HODGKINS/HAZEN – Almira, d/o Oliver HODGKINS of Bayham m in 1854, John Wesley HAZEN, who is said to have gone to Black Hills. She is mentioned in her father’s will in 1874. Was there any issue? All info to Ross W. McCurdy.

PRATT-CLAUSE-TROMBLEY-WESTOVER-PARKER – Searching desc Edward PRATT b VT 1810, m Nancy PARKER 1832, res Bayham Twp, Elgin Co. Ch: Cyrenius m H.

CLAUSE: Mary m J.J. CLAUSE; Francis; Jefferson; Deborah; Edward m M. TREMBLEY; Nancy m J. WESTOVER; Elizabeth & Susan. Info to Don and Marjorie Erkfritz.

WESTOVER-KILMER-SMITH – Who was Agnes KILMER SMITH? Her grandfather was a WESTOVER, but, which one???Several different WESTOVER girls m into KILMER line. All info to Don and Marjorie Erkfritz.

WEBBER – William WEBBER born where? when? m(l) Sabina Jemima BUNDY, b 1857 Ontario, m 1876, d 1885. Ch: John Henry WEBBER and Arthur Rufus WEBBER. (2) Florence Lydia BUNDY, Sabina’s sister. Florence b 1860, Ont., m 1885, d 1893. Ch: Oscar, Alma, Annie, George WEBBER. Family lvd in Norfolk and Elgin counties. Would like any info on this family and am willing to share. Karen Pendell.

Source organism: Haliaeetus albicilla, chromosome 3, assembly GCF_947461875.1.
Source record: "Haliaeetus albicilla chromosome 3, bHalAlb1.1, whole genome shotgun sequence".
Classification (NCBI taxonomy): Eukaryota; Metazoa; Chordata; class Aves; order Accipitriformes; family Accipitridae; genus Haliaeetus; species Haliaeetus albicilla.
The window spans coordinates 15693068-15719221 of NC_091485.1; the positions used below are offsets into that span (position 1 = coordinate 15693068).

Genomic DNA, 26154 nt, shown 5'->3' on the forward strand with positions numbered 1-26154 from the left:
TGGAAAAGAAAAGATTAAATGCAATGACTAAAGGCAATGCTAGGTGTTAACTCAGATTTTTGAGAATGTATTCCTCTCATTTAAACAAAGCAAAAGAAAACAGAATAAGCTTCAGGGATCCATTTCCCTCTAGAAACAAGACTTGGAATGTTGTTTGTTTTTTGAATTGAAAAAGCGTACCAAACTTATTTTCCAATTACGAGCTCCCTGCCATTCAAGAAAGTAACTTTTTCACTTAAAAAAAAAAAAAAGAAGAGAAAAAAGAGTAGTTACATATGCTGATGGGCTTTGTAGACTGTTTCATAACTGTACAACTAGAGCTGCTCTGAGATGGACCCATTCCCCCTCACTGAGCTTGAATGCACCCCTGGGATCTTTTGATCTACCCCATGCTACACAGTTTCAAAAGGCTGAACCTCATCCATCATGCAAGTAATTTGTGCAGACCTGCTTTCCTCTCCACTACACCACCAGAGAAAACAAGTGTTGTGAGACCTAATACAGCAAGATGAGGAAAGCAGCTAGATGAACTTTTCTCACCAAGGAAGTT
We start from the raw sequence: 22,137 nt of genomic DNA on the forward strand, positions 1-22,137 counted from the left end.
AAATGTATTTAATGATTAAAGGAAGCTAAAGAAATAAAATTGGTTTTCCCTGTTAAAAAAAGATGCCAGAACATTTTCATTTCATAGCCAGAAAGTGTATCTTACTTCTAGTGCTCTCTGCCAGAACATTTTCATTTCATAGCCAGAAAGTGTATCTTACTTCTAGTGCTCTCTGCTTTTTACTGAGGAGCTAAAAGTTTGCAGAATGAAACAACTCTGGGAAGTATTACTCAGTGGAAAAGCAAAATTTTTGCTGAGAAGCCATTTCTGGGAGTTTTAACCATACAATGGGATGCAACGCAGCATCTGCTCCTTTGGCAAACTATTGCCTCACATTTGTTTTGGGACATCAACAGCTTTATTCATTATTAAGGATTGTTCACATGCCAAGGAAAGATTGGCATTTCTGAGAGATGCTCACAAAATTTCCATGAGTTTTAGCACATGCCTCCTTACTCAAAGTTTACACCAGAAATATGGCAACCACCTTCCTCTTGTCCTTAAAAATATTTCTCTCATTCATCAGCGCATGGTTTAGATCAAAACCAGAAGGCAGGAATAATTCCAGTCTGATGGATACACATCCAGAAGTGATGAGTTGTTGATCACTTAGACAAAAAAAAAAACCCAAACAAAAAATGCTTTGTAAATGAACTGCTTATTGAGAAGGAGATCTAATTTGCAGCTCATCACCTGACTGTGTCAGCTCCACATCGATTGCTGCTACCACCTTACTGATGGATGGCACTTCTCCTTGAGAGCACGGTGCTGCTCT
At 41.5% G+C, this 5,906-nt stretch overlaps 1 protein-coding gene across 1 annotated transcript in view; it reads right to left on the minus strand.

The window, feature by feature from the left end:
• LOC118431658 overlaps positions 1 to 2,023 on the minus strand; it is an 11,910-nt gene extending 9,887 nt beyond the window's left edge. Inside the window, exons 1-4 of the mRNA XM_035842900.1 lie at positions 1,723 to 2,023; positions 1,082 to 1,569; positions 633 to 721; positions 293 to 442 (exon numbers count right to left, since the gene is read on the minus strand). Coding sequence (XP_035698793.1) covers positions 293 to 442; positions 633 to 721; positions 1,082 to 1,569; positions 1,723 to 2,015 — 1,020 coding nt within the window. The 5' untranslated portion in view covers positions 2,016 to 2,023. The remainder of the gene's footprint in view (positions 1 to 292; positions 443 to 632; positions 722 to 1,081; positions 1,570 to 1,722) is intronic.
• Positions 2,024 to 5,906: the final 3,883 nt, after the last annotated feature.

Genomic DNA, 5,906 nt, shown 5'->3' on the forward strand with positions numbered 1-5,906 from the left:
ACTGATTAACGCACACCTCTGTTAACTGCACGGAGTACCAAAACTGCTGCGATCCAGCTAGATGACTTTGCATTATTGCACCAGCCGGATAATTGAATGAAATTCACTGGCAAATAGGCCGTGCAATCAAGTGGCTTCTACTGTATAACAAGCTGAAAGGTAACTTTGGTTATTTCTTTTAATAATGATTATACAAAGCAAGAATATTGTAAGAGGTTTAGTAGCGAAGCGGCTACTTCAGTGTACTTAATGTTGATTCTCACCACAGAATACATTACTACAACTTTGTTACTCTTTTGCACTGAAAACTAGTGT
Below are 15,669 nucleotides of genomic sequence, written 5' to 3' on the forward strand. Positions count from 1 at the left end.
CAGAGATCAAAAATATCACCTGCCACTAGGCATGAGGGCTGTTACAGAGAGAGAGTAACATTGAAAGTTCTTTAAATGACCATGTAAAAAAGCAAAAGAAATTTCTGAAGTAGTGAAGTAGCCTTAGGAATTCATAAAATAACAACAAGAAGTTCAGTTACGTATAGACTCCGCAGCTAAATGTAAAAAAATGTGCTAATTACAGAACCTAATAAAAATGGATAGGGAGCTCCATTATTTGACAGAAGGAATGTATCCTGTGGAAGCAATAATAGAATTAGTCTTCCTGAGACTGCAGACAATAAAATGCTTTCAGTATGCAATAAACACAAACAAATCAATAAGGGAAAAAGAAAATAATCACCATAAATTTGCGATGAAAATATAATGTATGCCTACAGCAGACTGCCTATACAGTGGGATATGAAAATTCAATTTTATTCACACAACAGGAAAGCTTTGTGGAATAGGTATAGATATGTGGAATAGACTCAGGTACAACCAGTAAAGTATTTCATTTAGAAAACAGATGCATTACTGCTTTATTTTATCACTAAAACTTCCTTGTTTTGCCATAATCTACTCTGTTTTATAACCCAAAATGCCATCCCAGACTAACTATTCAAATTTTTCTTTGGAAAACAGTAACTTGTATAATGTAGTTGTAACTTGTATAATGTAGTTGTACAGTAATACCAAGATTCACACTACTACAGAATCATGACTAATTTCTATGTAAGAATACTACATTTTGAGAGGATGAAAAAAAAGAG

PALMER – Ebenezer PALMER b when? where? M in 1869 to Sarah Elizabeth BUNDY. Sarah b 1851 England, d 1941 Sanilac Co., MI. Ch: George Wm., Sarah Ann, Catherine, James Eneas, Edith. Sarah and Ch moved to MI 1883. What happened to Ebenezer? Last known to be living in Elgin or Norfolk counties. Info to Karen Pendell.

DENNIS – Joseph (d in War of 1812, place of burial unknown) m Elizabeth WINTERMUTE. Known Ch: Enos m Mary McEWEN; John m Mary McKAY; Mary m Henry KILMER; Joseph m Martha LEPHER; Peter m Rebecca SEITZ; Catherine m Horace WESTOVER; James m Sarah TIRE; Jacob m (1) Sarah JOHNSON, (2) Elizabeth CRANE; Martha m Isaac BOWLLEY; William ( b Humberstone Twp, Welland Co., 10 March 1813) m Rebecca BREWER. Elizabeth apparently lvd with her youngest Son William in Malahide Twp and she d in 1856. William, his wife Rebecca, and Elizabeth are bd in Luton Cemetery in Elgin Co., and although they share the same headstone no relationship is stated. Require info that Elizabeth and William were mother and Son. Any info or possible sources for info will certainly be appreciated. Mrs. Joan Gerhard.

ATKINSON-McMURDOUGH – Seeking info on the Ch Of Wilson ATKINSON and Mary McMURDOUGH. They were b in South Dorchester. Ellen J. b 1858, Eliza M b 1860, Sarah A. b 1862, Silas b 1864, Mary E. b 1867, Martha b 1868, Rachel b 1870, Celestia b 1872, W. John b 1875. Info to Albert M. Atkinson.